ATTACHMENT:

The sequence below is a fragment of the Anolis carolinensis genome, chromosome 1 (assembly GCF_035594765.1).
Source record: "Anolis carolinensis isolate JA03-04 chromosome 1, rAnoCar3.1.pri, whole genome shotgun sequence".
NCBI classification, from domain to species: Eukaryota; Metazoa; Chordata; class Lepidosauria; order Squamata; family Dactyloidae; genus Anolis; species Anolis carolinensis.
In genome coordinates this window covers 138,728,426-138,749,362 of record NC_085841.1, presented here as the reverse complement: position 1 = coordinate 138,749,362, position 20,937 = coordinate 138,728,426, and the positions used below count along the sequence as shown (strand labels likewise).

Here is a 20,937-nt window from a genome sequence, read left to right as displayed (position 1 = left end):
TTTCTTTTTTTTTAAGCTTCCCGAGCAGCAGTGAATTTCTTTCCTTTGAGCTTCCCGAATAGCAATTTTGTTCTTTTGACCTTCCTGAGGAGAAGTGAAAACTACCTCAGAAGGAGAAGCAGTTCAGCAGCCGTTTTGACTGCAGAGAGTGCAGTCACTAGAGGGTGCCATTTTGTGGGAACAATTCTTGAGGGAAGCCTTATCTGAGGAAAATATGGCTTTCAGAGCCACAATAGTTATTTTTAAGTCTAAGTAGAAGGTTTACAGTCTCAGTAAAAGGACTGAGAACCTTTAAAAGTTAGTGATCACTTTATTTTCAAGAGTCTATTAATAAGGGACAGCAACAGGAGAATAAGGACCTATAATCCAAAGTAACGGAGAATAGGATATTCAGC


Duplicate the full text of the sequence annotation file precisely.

The sequence below is a fragment of the Anolis carolinensis genome, chromosome 1 (assembly GCF_035594765.1).
Source record: "Anolis carolinensis isolate JA03-04 chromosome 1, rAnoCar3.1.pri, whole genome shotgun sequence".
NCBI classification, from domain to species: Eukaryota; Metazoa; Chordata; class Lepidosauria; order Squamata; family Dactyloidae; genus Anolis; species Anolis carolinensis.
In genome coordinates this window covers 138,728,426-138,749,362 of record NC_085841.1, presented here as the reverse complement: position 1 = coordinate 138,749,362, position 20,937 = coordinate 138,728,426, and the positions used below count along the sequence as shown (strand labels likewise).

Here is a 20,937-nt window from a genome sequence, read left to right as displayed (position 1 = left end):
TTTCTTTTTTTTTAAGCTTCCCGAGCAGCAGTGAATTTCTTTCCTTTGAGCTTCCCGAATAGCAATTTTGTTCTTTTGACCTTCCTGAGGAGAAGTGAAAACTACCTCAGAAGGAGAAGCAGTTCAGCAGCCGTTTTGACTGCAGAGAGTGCAGTCACTAGAGGGTGCCATTTTGTGGGAACAATTCTTGAGGGAAGCCTTATCTGAGGAAAATATGGCTTTCAGAGCCACAATAGTTATTTTTAAGTCTAAGTAGAAGGTTTACAGTCTCAGTAAAAGGACTGAGAACCTTTAAAAGTTAGTGATCACTTTATTTTCAAGAGTCTATTAATAAGGGACAGCAACAGGAGAATAAGGACCTATAATCCAAAGTAACGGAGAATAGGATATTCAGC